Political dynasty

Togo is experiencing unprecedented political unrest. Thousands of people join rallies organised by opposition leaders to call for democratic change in the country. Death, injury, tear gas, repression – nothing can stop the demonstrators.

Protesters in Togo demand the restoration of the 1992 constitution, which limited the number of presidential terms to two. In 2002, the constitution was amended to enable President Gnassingbé Eyadéma, the current president’s father, to run for a third five-year term. The current government promised institutional reforms during the 2015 electoral campaign, but failed to keep its promise. Togo and Cameroon are the only countries in the region that allow unlimited presidential terms.

Following a bloody coup in April 1967, Gnassingbé Eyadéma came to power and ruled the country for 38 years. He was Africa's longest-serving leader at the time of his death in 2005. In April 2005, his son, Faure Gnassingbé won presidential elections which the opposition condemned as rigged. The election was followed by deadly street violence in which 400 to 500 people were killed according to UN estimates. On 25 April 2015, Faure Gnassingbé was re-elected for a third five-year term.

Togo has two major ethnic groups. The northern part of the country is dominated by the Kabyé people, while the southern, coastal part of the country is dominated by the Ewé. With the help of former colonial power France, Gnassingbé Eyadéma made sure that his fellow Kabyé people (about 12 % of Togo's population) dominated the upper ranks of the military, police and government – even though the Ewé are a much larger group (about 40 %). The longer Eyadéma was in power, the more conflicts he provoked between the two groups to stay in power.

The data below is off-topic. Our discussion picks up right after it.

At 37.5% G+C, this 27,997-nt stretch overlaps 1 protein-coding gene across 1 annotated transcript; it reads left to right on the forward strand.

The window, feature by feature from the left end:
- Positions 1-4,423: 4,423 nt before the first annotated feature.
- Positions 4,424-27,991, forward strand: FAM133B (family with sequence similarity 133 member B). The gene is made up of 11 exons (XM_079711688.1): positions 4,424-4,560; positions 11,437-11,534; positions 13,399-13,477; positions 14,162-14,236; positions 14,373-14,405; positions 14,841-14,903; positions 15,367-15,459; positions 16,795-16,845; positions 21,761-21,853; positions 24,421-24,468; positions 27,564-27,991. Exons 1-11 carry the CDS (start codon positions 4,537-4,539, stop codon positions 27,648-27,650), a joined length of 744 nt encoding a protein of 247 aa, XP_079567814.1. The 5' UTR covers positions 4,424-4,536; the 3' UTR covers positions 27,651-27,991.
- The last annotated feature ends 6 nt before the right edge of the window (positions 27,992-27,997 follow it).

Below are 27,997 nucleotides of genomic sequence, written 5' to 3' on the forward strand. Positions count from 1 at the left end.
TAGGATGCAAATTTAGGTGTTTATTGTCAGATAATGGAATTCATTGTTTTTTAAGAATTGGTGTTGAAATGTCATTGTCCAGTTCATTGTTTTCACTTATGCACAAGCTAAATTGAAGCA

Now, thousands of people of both ethnic groups participate in the anti-Gnassingbé rallies in the capital Lomé and in many other towns. “There is an increasing pressure from the citizens to put an end to the endless ruling of the Gnassingbé family dynasty,” says Pedro Francis Amouzou, civil-rights activist and spokesman of the “Collective Sauvons le Togo” (Let’s save Togo Collective). Public Pressure forced the government to introduce a draft bill on constitutional reform in parliament.

Several people have been killed during the demonstrations. Civil-society organisations condemned the use of disproportionate force by the security forces against peaceful civilians. Governmental authorities seized the press card of TV5’s journalist Emmanuelle Sodji for “partial reporting of the crisis”, and internet is shut down whenever there is a rally. According to human-rights activist Farida Nabourema, Togo is “at a turning point”.

Ibrahim Oredola Falola is a journalist and lives in Lomé, Togo.

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